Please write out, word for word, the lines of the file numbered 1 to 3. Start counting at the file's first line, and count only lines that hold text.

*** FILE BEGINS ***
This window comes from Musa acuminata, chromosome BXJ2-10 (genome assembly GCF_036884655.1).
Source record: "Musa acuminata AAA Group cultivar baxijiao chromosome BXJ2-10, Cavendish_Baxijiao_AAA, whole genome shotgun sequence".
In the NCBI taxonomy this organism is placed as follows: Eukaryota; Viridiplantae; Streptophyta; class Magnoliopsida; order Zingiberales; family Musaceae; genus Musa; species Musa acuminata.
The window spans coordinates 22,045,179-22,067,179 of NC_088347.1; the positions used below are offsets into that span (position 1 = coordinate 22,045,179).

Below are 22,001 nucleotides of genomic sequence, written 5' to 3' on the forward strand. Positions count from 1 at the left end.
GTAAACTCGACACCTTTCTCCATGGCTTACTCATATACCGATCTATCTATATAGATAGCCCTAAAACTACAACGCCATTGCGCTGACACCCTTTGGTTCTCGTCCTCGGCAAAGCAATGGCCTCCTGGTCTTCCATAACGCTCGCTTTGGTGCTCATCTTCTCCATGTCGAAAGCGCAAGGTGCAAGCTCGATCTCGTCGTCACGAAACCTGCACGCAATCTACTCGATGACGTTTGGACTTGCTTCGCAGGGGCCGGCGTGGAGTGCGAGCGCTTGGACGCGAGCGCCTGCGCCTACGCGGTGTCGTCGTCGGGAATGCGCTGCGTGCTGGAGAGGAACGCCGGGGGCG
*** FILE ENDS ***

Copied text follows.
This window comes from Musa acuminata, chromosome BXJ2-10 (genome assembly GCF_036884655.1).
Source record: "Musa acuminata AAA Group cultivar baxijiao chromosome BXJ2-10, Cavendish_Baxijiao_AAA, whole genome shotgun sequence".
In the NCBI taxonomy this organism is placed as follows: Eukaryota; Viridiplantae; Streptophyta; class Magnoliopsida; order Zingiberales; family Musaceae; genus Musa; species Musa acuminata.